We can probably all agree that our culture is becoming more and more materialistic with each generation. Yet, most of us don’t want to assume any responsibility for this trend. Where does this materialism come from? How do we pass it on to our young? It probably happens in many ways, but I read a newspaper story the other day that provided a graphic illustration of one way we teach our children to be materialistic.
An organization has been established in Minnesota to help parents in one very tiny arena. The name of the group is “Birthdays Without Pressure,” and their stated purpose is to “raise awareness of this problem and offer alternatives for parents and kids who want birthdays without pressure.” The problem they are addressing is excessive birthday parties for children. In case you are not sure what qualifies as an “excessive” party, these are some examples:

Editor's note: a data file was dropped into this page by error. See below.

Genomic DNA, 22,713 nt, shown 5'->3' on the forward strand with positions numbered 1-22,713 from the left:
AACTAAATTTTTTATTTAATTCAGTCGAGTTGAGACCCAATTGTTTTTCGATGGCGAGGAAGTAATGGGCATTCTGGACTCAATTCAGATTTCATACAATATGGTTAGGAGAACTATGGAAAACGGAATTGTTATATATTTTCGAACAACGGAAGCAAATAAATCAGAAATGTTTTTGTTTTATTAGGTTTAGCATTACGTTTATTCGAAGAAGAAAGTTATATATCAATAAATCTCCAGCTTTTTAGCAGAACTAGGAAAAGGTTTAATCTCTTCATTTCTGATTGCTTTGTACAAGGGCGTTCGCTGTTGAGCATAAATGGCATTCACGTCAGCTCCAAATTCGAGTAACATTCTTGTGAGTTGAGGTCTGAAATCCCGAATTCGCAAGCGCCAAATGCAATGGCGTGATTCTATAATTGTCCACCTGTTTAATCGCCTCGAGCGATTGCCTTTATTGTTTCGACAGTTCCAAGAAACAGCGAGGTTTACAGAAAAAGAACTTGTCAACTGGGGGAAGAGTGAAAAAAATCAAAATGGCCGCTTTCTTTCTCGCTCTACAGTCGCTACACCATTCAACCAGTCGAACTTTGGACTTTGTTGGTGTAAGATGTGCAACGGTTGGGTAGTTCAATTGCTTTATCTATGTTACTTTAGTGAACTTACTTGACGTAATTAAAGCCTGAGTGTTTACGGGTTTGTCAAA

- Sixty guests were invited to the party of a one-year-old, and gift opening took two hours. The birthday baby slept through most of the event.
- The parents of a three-year-old are in a quandary about how to top the child’s previous two parties when they rented a fire station the first year, and a private club with a pool the second. At this rate, by age twelve they might have to rent the state of Montana for a weekend.
- A wealthy New York father spent $10 million on a party for his 13 year old daughter’s birthday, featuring the band Aerosmith, and $10,000 gift bags for each guest.
Finally, someone is standing up and saying enough! Continue reading